One potential factor that could lead over time to the dysregulation of such response mechanism is cellular senescence. We have previously reported a marked increase in features characteristic of cellular senescence in TM cells from old donors as well as an increase of senescent markers in the TM tissue from POAG donors compared to age-matched controls . Based on these observations, we have proposed that similar to other age-related diseases [17,18], accumulation of senescent cells could contribute to the loss of tissue integrity and function in the TM. Senescent cells frequently demonstrate a decreased ability to respond to normal physiological stimuli including the suppression of calcium-dependent membrane currents, which leads to a generalized inefficiency of calcium-dependent signal transduction pathways . Our results showed that TM senescent cells experienced a statistically significant decrease in the P2Y agonist-induced cytosolic calcium response compared to controls. Since the mRNA levels of P2Y receptor subtypes measured by real-time quantitative RT-PCR did not differ significantly between senescent cells and controls, such decreased response in senescence cells does not appear to result from changes in the expression levels of P2Y receptors. Rather, alterations in the functionality of either P2Y receptor proteins or downstream effectors could contribute to changes in the P2Y-mediated calcium response. Given the implied effects of P2Y receptor activation on outflow physiology, the perturbation of calcium homeostasis in senescent cells could potentially contribute to a decreased capacity to regulate outflow resistance, ultimately resulting in elevated IOP and increasing the risk for glaucoma.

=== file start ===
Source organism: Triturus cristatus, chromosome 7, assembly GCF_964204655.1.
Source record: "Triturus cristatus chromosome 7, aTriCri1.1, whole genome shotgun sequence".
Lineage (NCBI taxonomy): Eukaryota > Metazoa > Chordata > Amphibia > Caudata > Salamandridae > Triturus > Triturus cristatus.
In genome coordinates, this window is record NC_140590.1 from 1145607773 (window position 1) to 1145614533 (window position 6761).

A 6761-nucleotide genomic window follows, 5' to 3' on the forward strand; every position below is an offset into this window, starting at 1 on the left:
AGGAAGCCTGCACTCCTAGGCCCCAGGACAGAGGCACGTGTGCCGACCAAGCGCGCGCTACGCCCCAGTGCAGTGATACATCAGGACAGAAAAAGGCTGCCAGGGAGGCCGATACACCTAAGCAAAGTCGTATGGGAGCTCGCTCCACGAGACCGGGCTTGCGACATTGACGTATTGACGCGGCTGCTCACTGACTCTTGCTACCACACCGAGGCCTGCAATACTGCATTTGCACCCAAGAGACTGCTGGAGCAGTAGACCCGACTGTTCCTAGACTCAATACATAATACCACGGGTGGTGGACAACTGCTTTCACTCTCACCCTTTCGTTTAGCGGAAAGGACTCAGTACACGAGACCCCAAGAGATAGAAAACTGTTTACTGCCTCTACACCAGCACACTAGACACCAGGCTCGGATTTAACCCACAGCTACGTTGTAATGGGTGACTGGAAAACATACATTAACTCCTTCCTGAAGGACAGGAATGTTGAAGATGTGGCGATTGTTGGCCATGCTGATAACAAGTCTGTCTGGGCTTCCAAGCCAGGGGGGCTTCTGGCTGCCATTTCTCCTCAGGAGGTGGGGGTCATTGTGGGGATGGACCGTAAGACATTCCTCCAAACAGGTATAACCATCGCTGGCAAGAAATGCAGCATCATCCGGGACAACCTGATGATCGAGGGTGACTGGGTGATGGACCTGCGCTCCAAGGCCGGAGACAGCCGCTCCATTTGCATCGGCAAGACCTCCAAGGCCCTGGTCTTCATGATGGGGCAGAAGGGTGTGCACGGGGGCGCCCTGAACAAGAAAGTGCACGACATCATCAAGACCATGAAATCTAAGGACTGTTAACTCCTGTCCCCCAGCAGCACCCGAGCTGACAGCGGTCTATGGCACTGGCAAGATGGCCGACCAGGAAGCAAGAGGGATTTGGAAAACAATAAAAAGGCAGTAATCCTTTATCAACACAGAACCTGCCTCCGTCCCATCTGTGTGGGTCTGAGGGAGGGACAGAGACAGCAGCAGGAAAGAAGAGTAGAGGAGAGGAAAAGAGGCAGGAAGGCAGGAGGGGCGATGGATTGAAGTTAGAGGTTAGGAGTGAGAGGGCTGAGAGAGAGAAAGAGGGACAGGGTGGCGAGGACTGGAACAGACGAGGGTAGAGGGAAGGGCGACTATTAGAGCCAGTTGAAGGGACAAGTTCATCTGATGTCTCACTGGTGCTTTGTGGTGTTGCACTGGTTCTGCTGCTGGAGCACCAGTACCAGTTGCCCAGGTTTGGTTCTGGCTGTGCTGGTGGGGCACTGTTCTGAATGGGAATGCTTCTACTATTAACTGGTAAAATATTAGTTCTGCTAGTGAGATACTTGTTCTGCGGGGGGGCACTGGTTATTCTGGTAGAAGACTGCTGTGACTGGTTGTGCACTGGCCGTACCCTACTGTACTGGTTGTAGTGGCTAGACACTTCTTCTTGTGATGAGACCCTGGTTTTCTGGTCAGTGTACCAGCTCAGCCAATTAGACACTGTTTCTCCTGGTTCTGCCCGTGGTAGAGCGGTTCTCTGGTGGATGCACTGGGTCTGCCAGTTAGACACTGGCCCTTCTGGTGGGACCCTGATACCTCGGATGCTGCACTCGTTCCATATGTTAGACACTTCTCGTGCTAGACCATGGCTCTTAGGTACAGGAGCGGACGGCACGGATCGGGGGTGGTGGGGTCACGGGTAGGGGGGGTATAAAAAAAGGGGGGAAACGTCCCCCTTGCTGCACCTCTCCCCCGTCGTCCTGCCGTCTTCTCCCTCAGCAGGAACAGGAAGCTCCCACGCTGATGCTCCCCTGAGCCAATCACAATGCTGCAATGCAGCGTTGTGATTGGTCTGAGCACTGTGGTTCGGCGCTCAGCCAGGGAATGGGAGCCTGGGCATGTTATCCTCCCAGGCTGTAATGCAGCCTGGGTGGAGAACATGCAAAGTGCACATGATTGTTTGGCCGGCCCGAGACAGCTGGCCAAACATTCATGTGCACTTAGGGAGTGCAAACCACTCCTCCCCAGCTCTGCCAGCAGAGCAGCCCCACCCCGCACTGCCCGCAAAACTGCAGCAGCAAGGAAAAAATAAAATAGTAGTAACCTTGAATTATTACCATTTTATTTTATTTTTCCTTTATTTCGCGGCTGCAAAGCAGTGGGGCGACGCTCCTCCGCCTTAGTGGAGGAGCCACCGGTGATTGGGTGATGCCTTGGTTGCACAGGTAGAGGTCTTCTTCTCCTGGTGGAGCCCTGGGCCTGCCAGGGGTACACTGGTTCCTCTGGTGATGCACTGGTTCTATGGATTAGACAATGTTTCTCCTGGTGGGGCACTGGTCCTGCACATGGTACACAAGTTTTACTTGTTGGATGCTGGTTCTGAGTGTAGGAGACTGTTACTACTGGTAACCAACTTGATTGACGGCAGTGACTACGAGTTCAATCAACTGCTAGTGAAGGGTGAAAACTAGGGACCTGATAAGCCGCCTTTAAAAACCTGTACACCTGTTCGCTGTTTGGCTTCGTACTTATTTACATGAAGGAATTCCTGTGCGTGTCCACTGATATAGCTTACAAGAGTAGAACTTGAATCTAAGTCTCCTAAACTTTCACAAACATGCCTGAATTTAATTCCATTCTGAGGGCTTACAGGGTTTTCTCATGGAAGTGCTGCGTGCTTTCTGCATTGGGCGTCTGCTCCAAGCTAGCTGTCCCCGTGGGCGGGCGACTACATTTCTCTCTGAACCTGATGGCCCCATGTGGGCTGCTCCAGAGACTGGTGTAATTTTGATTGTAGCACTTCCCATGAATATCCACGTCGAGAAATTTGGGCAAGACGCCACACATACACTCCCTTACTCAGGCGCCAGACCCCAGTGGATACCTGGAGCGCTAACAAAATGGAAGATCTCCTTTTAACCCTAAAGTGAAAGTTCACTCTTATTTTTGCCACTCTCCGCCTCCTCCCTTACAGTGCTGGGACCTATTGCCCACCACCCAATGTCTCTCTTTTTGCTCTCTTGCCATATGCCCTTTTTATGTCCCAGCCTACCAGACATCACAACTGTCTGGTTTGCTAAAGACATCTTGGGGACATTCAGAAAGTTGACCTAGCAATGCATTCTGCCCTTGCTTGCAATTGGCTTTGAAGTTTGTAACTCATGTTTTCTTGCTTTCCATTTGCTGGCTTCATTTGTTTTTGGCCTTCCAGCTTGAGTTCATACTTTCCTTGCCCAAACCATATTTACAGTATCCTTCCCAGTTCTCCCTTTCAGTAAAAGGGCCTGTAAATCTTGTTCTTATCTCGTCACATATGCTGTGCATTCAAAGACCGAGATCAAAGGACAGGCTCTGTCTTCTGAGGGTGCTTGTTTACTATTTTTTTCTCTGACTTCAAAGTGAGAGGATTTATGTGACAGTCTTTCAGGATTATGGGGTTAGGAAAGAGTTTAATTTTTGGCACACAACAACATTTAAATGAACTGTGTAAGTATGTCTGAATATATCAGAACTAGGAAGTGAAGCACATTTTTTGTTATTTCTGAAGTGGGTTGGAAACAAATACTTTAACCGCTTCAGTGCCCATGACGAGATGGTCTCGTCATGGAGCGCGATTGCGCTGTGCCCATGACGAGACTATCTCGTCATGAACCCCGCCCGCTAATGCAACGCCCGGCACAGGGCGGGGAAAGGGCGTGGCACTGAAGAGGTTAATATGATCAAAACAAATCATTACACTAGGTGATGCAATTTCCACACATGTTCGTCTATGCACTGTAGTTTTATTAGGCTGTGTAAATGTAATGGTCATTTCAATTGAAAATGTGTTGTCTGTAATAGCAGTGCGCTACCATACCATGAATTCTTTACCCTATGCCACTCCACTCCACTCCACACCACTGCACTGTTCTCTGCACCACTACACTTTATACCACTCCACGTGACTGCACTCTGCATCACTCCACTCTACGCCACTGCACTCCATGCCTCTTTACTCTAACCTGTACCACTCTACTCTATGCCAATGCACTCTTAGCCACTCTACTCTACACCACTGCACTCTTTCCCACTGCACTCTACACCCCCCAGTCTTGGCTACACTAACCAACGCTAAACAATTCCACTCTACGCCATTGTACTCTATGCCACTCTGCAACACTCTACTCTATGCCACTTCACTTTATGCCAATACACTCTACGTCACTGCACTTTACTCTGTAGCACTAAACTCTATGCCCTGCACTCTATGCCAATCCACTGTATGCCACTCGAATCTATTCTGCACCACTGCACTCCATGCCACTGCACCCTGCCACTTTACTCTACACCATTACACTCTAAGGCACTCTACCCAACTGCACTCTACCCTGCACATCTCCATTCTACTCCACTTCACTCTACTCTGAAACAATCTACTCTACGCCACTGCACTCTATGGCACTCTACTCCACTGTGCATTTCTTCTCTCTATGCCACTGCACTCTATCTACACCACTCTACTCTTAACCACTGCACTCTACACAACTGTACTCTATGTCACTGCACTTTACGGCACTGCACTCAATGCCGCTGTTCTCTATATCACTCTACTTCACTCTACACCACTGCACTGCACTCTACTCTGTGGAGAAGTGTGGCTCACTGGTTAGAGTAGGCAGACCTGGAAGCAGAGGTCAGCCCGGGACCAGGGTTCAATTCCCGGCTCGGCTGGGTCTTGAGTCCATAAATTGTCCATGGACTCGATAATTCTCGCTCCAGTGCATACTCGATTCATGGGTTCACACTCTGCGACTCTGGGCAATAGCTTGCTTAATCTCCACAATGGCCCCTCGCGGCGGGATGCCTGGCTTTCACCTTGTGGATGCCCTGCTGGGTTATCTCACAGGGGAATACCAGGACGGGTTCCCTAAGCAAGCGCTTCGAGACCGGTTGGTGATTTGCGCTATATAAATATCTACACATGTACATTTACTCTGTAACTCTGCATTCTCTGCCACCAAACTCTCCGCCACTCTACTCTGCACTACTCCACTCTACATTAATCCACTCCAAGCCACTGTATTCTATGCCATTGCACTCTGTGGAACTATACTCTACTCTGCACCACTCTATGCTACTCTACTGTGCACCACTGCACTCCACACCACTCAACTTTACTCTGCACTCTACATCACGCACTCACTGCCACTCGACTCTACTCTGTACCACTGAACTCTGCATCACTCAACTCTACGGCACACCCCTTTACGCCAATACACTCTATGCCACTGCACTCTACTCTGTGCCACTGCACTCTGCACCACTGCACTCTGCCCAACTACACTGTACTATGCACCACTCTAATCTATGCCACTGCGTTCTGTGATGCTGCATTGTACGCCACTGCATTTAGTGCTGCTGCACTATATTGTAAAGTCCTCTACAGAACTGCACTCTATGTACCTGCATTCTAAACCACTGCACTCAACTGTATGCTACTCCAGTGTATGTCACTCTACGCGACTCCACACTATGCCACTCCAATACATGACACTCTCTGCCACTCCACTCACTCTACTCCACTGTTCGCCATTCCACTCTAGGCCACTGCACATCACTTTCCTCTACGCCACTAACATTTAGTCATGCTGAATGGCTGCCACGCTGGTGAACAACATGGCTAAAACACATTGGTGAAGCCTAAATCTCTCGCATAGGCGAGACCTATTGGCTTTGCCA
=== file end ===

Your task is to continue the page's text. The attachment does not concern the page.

In summary, the ability to release ATP in response to mechanical stress and the presence of functional P2Y receptors in TM cells suggest a novel mechanism by which TM cells could sense and respond to changes in IOP. In addition, the decrease in P2Y receptor-mediated calcium responses observed in senescent TM cells suggests that the dysregulation of calcium homeostasis in senescence may contribute to the alterations of TM in aging and POAG.
This work was supported by NEI EY01894, NEI EY016228, NEI EY014209, NEI EY05722, and Research to Prevent Blindness
1. Mitchell CH, Fleischhauer JC, Stamer WD, Peterson-Yantorno K, Civan MM. Human trabecular meshwork cell volume regulation. Am J Physiol Cell Physiol 2002; 283:C315-26.
2. Soto D, Comes N, Ferrer E, Morales M, Escalada A, Pales J, Solsona C, Gual A, Gasull X. Modulation of aqueous humor outflow by ionic mechanisms involved in trabecular meshwork cell volume regulation. Invest Ophthalmol Vis Sci 2004; 45:3650-61.
3. Soto D, Pintor J, Peral A, Gual A, Gasull X. Effects of dinucleoside polyphosphates on trabecular meshwork cells and aqueous humor outflow facility. J Pharmacol Exp Ther 2005; 314:1042-51.
4. Grierson I, Lee WR. The fine structure of the trabecular meshwork at graded levels of intraocular pressure. (1) Pressure effects within the near-physiological range (8-30 mmHg). Exp Eye Res 1975; 20:505-21.
5. Grierson I, Lee WR. The fine structure of the trabecular meshwork at graded levels of intraocular pressure. (2) Pressures outside the physiological range (0 and 50 mmHg). Exp Eye Res 1975; 20:523-30.
6. Grierson I, Lee WR. Pressure-induced changes in the ultrastructure of the endothelium lining Schlemm's canal. Am J Ophthalmol 1975; 80:863-84.
7. Grierson I, Lee WR. Pressure effects on flow channels in the lining endothelium of Schlemm's canal. A quantitative study by transmission electron microscopy. Acta Ophthalmol (Copenh) 1978; 56:935-52.
8. Johnstone MA. Pressure-dependent changes in nuclei and the process origins of the endothelial cells lining Schlemm's canal. Invest Ophthalmol Vis Sci 1979; 18:44-51.
9. Johnstone MA, Grant WG. Pressure-dependent changes in structures of the aqueous outflow system of human and monkey eyes. Am J Ophthalmol 1973; 75:365-83.